1042 1042. Payoffs From Active Controls Technology Applications - Transport Aircraft A comprehensive mass properties analyses process is essential in determining reliable payoffs for reduced static stability (RSS) and load alleviation and mode suppression (LAMS). This process is discussed as it applies to advance design studies relating to the application of active controls to transport aircraft. Reference is made to the Douglas mass properties estimation system (MAPES) which is a computer program for transport aircraft weight estimation, and is very adaptable to active controls applications. Weight effects to structural components resulting from the application of RSS and LAMS are discussed, as are systems implications. Payoffs are discussed in terms of vehicle range, vehicle size, and increased payload. 1975 13 10 0 3695 6343 SAWE1042.pdf 744 SAWE1042 Papers papers/1042/buy SAWE1042
1043 1043. Fatigue and Damage Tolerance Effects on Preliminary Design Wing Weights This paper presents the results of a study contract funded by the Air Force. The purpose of thestudy was to assess the effect of current design criteria and advanced technology on an existingstructure. The structure chosen for the study was the C-141 inner wing box. The design criteriainclude the new fatigue and damage tolerance criteria which will probably be required on any new Air Force aircraft. The advanced technology includes new materials and new structural configurations. Two alternate box configurations will be presented showing the effects of material properties and cover configurations on the wing weight. An attempt to predict some trends based on these results is also presented. The work reported herein was conducted under Contract F33615-72-C-2165 sponsoredjointly by the Air Force Flight Dynamics Laboratory and by the Air Force Materials Laboratory andpublished in Technical Report AFFDL-TR-73-51. 1975 20 12.60 0 3696 6344 SAWE1043.pdf 752 SAWE1043 Papers papers/1043/buy SAWE1043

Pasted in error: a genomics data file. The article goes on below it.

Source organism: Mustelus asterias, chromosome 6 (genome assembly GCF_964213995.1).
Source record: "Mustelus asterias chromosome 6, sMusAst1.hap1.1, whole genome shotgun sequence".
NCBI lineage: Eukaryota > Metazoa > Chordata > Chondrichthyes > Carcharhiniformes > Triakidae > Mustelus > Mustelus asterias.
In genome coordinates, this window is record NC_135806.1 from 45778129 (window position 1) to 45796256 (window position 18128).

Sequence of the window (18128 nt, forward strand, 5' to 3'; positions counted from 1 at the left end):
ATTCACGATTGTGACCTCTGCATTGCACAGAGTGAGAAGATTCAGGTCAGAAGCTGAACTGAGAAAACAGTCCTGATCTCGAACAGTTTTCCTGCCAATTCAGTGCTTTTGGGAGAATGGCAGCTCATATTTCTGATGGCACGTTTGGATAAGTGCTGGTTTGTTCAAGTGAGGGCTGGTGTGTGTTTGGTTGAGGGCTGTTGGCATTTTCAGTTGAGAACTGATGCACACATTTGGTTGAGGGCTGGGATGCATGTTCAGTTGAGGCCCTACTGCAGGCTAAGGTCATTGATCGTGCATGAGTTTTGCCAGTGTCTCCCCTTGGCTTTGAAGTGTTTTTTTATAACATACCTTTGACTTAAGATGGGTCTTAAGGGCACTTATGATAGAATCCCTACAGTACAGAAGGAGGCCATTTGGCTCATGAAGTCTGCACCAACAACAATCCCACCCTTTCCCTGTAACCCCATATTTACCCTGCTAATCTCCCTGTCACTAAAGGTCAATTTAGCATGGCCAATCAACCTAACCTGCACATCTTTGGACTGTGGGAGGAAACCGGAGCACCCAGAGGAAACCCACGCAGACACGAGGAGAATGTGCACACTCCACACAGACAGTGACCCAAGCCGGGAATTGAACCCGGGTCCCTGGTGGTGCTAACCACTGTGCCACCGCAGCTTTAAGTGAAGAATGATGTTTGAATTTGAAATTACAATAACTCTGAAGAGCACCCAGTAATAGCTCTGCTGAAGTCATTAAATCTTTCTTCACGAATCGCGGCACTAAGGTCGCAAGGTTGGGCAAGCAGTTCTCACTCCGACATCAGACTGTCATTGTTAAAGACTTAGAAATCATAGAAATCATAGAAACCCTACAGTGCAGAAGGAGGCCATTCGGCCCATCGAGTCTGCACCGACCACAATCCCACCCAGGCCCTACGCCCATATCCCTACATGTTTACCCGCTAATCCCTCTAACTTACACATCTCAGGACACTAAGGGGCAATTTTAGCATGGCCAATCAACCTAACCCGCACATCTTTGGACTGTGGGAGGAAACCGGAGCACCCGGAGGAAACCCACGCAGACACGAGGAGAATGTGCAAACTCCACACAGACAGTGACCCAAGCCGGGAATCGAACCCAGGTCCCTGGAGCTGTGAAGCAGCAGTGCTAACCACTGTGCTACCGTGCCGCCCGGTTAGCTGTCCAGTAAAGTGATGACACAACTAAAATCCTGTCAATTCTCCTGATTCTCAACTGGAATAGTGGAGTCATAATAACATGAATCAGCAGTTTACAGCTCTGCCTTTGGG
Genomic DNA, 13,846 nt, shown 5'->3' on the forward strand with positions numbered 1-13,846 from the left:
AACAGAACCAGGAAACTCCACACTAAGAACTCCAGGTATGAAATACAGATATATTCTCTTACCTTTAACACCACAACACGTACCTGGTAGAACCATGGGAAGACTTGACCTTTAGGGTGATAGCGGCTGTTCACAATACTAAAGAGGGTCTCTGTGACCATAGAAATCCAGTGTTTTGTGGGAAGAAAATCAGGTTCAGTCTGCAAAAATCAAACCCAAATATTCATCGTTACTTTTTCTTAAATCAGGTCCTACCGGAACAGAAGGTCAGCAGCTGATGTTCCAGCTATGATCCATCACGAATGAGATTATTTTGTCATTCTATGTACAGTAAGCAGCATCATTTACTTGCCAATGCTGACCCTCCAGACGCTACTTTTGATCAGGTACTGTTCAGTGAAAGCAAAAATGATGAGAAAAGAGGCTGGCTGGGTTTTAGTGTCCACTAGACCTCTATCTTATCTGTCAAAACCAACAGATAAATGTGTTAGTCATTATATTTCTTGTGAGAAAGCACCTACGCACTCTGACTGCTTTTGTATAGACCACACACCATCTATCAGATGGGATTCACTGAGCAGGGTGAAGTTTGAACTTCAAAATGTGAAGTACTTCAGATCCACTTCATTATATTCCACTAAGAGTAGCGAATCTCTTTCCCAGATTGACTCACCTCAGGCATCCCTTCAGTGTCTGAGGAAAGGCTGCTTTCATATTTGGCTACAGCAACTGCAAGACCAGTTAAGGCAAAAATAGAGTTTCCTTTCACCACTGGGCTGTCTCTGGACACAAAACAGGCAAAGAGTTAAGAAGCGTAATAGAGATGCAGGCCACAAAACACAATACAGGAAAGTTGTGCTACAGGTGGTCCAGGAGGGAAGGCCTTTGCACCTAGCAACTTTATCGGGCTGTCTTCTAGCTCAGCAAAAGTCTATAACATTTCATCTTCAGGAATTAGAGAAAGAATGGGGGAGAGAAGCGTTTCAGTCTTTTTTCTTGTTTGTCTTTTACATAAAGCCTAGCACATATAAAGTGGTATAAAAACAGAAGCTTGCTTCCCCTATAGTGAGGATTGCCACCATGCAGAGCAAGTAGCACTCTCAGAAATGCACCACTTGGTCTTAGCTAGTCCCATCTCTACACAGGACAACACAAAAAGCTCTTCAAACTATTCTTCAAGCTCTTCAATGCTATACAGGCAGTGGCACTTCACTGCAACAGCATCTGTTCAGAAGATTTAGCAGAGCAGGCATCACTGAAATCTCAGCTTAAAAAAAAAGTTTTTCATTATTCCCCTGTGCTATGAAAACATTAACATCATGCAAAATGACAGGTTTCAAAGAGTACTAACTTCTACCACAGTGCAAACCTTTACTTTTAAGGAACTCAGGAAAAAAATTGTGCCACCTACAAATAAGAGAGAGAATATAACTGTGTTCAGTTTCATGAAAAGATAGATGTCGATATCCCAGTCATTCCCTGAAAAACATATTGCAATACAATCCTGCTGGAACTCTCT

1044 1044. Allowable Stress Estimation Methods for Preliminary Design Weight Prediction This paper presents development of allowable stress estimation methods specifically tailored topreliminary design weight prediction. The paper presents a unique analytical technique for projecting test results to cover a large variety of material/temperature combinations, including composite materials. It is shown how this approach overcomes inaccuracies and limitations associated with stress ratioing techniques by providing accountability for material strength limitations such as plasticity. Methods for compression, tension/fatigue and shear are developed. Discussions are limited to primary wing, tail andbody structure. Method application examples are included in the paper. 1975 57 35.91 0 3697 6345 SAWE1044.pdf 756 SAWE1044 Papers papers/1044/buy SAWE1044